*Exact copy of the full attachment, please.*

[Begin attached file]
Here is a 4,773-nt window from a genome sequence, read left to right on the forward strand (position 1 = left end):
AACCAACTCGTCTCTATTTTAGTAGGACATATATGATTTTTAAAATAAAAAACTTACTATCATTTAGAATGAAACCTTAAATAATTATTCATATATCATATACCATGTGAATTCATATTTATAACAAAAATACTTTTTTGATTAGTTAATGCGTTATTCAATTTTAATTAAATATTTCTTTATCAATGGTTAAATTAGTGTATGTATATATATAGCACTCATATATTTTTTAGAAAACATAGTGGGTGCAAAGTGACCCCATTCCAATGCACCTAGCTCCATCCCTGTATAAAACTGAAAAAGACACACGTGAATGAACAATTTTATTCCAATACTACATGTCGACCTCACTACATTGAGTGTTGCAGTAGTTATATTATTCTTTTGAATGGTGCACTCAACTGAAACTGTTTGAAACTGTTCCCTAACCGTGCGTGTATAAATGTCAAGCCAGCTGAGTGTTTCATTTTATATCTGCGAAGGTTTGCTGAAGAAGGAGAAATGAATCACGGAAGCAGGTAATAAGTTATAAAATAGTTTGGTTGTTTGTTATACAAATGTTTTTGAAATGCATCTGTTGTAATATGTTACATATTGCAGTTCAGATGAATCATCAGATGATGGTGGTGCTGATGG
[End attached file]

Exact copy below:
Here is a 4,773-nt window from a genome sequence, read left to right on the forward strand (position 1 = left end):
AACCAACTCGTCTCTATTTTAGTAGGACATATATGATTTTTAAAATAAAAAACTTACTATCATTTAGAATGAAACCTTAAATAATTATTCATATATCATATACCATGTGAATTCATATTTATAACAAAAATACTTTTTTGATTAGTTAATGCGTTATTCAATTTTAATTAAATATTTCTTTATCAATGGTTAAATTAGTGTATGTATATATATAGCACTCATATATTTTTTAGAAAACATAGTGGGTGCAAAGTGACCCCATTCCAATGCACCTAGCTCCATCCCTGTATAAAACTGAAAAAGACACACGTGAATGAACAATTTTATTCCAATACTACATGTCGACCTCACTACATTGAGTGTTGCAGTAGTTATATTATTCTTTTGAATGGTGCACTCAACTGAAACTGTTTGAAACTGTTCCCTAACCGTGCGTGTATAAATGTCAAGCCAGCTGAGTGTTTCATTTTATATCTGCGAAGGTTTGCTGAAGAAGGAGAAATGAATCACGGAAGCAGGTAATAAGTTATAAAATAGTTTGGTTGTTTGTTATACAAATGTTTTTGAAATGCATCTGTTGTAATATGTTACATATTGCAGTTCAGATGAATCATCAGATGATGGTGGTGCTGATGG